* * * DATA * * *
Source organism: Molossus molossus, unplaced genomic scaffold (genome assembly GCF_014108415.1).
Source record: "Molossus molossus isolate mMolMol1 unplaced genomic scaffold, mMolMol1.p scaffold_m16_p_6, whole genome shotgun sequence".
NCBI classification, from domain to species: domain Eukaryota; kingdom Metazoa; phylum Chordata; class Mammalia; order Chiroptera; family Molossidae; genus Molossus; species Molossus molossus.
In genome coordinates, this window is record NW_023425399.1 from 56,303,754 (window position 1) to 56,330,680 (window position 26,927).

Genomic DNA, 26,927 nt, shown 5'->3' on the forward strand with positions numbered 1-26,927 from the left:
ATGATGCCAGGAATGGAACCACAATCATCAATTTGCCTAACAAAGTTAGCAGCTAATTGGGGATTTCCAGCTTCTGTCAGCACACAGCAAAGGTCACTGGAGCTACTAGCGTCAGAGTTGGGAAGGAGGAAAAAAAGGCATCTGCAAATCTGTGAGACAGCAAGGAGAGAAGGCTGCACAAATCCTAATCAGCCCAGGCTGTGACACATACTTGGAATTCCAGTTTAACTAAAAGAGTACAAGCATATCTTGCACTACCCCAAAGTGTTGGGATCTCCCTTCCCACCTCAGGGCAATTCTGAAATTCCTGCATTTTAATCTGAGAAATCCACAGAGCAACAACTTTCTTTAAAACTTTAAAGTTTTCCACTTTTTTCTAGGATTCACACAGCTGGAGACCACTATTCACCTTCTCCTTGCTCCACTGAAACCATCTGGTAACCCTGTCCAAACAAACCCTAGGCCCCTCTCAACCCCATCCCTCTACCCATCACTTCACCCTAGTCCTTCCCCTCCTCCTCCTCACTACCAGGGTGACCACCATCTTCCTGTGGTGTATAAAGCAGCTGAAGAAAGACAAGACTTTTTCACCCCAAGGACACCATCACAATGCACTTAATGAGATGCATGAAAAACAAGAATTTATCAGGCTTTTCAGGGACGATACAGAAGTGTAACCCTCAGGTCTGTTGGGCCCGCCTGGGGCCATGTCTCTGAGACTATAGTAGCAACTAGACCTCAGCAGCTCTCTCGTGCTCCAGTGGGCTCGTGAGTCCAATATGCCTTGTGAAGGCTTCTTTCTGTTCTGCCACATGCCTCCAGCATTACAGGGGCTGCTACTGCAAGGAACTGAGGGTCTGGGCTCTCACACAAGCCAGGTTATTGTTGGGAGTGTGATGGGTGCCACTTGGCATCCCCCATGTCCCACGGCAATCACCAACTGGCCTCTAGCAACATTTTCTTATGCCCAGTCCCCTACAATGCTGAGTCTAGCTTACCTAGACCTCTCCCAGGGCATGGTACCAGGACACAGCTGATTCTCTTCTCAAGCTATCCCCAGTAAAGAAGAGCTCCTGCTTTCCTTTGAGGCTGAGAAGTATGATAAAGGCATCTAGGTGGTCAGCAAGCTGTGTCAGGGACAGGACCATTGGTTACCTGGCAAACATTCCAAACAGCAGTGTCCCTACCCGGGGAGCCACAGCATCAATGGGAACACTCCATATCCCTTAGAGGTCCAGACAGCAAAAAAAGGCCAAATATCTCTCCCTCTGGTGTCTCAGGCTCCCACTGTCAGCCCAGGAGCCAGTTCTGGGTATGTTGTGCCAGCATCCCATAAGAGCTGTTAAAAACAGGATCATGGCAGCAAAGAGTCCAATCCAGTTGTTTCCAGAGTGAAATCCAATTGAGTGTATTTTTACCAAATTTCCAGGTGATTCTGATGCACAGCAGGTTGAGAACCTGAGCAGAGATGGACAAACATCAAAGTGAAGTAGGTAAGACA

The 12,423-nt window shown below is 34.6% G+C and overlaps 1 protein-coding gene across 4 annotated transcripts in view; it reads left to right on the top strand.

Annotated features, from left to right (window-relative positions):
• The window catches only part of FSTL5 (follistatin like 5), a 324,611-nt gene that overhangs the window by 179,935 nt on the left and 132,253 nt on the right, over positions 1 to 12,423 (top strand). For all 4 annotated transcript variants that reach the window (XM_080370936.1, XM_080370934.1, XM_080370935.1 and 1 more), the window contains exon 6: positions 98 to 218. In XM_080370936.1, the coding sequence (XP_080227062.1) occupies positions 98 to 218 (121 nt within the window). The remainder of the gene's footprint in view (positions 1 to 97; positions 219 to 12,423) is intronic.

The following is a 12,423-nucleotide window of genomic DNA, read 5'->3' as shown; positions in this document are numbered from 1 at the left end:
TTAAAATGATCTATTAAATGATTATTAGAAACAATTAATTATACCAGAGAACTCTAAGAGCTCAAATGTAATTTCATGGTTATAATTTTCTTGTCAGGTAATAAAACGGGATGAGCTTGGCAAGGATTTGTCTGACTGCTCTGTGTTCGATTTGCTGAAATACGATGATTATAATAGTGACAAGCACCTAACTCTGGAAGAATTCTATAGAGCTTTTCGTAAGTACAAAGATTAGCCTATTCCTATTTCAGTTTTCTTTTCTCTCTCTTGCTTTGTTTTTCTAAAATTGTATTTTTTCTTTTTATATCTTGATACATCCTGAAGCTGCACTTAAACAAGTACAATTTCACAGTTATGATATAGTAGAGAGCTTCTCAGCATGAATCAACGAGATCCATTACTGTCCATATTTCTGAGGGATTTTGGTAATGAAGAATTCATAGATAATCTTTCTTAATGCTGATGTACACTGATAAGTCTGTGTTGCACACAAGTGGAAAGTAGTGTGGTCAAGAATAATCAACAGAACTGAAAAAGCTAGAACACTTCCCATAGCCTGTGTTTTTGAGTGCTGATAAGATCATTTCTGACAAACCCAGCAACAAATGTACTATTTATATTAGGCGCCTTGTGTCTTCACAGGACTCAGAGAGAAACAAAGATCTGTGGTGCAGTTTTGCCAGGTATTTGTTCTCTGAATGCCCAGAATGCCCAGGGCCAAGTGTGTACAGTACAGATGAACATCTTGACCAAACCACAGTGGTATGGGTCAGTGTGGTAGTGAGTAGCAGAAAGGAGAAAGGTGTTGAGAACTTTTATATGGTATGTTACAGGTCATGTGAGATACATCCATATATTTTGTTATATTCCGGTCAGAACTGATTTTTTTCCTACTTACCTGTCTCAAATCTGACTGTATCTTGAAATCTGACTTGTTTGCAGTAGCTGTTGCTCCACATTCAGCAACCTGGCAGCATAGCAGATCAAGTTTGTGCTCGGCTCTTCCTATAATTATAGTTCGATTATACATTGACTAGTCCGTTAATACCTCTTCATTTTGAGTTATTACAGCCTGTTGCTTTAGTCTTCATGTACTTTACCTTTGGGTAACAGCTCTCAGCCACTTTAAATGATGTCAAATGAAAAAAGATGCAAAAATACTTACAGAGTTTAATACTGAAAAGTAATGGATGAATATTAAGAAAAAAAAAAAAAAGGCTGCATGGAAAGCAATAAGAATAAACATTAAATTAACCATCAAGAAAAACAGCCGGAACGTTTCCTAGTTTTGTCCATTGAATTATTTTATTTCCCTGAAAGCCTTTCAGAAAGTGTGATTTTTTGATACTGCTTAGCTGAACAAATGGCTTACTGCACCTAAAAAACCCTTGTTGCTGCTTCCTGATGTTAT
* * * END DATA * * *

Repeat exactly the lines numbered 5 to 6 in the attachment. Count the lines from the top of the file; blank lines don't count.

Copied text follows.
Genomic DNA, 26,927 nt, shown 5'->3' on the forward strand with positions numbered 1-26,927 from the left:
ATGATGCCAGGAATGGAACCACAATCATCAATTTGCCTAACAAAGTTAGCAGCTAATTGGGGATTTCCAGCTTCTGTCAGCACACAGCAAAGGTCACTGGAGCTACTAGCGTCAGAGTTGGGAAGGAGGAAAAAAAGGCATCTGCAAATCTGTGAGACAGCAAGGAGAGAAGGCTGCACAAATCCTAATCAGCCCAGGCTGTGACACATACTTGGAATTCCAGTTTAACTAAAAGAGTACAAGCATATCTTGCACTACCCCAAAGTGTTGGGATCTCCCTTCCCACCTCAGGGCAATTCTGAAATTCCTGCATTTTAATCTGAGAAATCCACAGAGCAACAACTTTCTTTAAAACTTTAAAGTTTTCCACTTTTTTCTAGGATTCACACAGCTGGAGACCACTATTCACCTTCTCCTTGCTCCACTGAAACCATCTGGTAACCCTGTCCAAACAAACCCTAGGCCCCTCTCAACCCCATCCCTCTACCCATCACTTCACCCTAGTCCTTCCCCTCCTCCTCCTCACTACCAGGGTGACCACCATCTTCCTGTGGTGTATAAAGCAGCTGAAGAAAGACAAGACTTTTTCACCCCAAGGACACCATCACAATGCACTTAATGAGATGCATGAAAAACAAGAATTTATCAGGCTTTTCAGGGACGATACAGAAGTGTAACCCTCAGGTCTGTTGGGCCCGCCTGGGGCCATGTCTCTGAGACTATAGTAGCAACTAGACCTCAGCAGCTCTCTCGTGCTCCAGTGGGCTCGTGAGTCCAATATGCCTTGTGAAGGCTTCTTTCTGTTCTGCCACATGCCTCCAGCATTACAGGGGCTGCTACTGCAAGGAACTGAGGGTCTGGGCTCTCACACAAGCCAGGTTATTGTTGGGAGTGTGATGGGTGCCACTTGGCATCCCCCATGTCCCACGGCAATCACCAACTGGCCTCTAGCAACATTTTCTTATGCCCAGTCCCCTACAATGCTGAGTCTAGCTTACCTAGACCTCTCCCAGGGCATGGTACCAGGACACAGCTGATTCTCTTCTCAAGCTATCCCCAGTAAAGAAGAGCTCCTGCTTTCCTTTGAGGCTGAGAAGTATGATAAAGGCATCTAGGTGGTCAGCAAGCTGTGTCAGGGACAGGACCATTGGTTACCTGGCAAACATTCCAAACAGCAGTGTCCCTACCCGGGGAGCCACAGCATCAATGGGAACACTCCATATCCCTTAGAGGTCCAGACAGCAAAAAAAGGCCAAATATCTCTCCCTCTGGTGTCTCAGGCTCCCACTGTCAGCCCAGGAGCCAGTTCTGGGTATGTTGTGCCAGCATCCCATAAGAGCTGTTAAAAACAGGATCATGGCAGCAAAGAGTCCAATCCAGTTGTTTCCAGAGTGAAATCCAATTGAGTGTATTTTTACCAAATTTCCAGGTGATTCTGATGCACAGCAGGTTGAGAACCTGAGCAGAGATGGACAAACATCAAAGTGAAGTAGGTAAGACA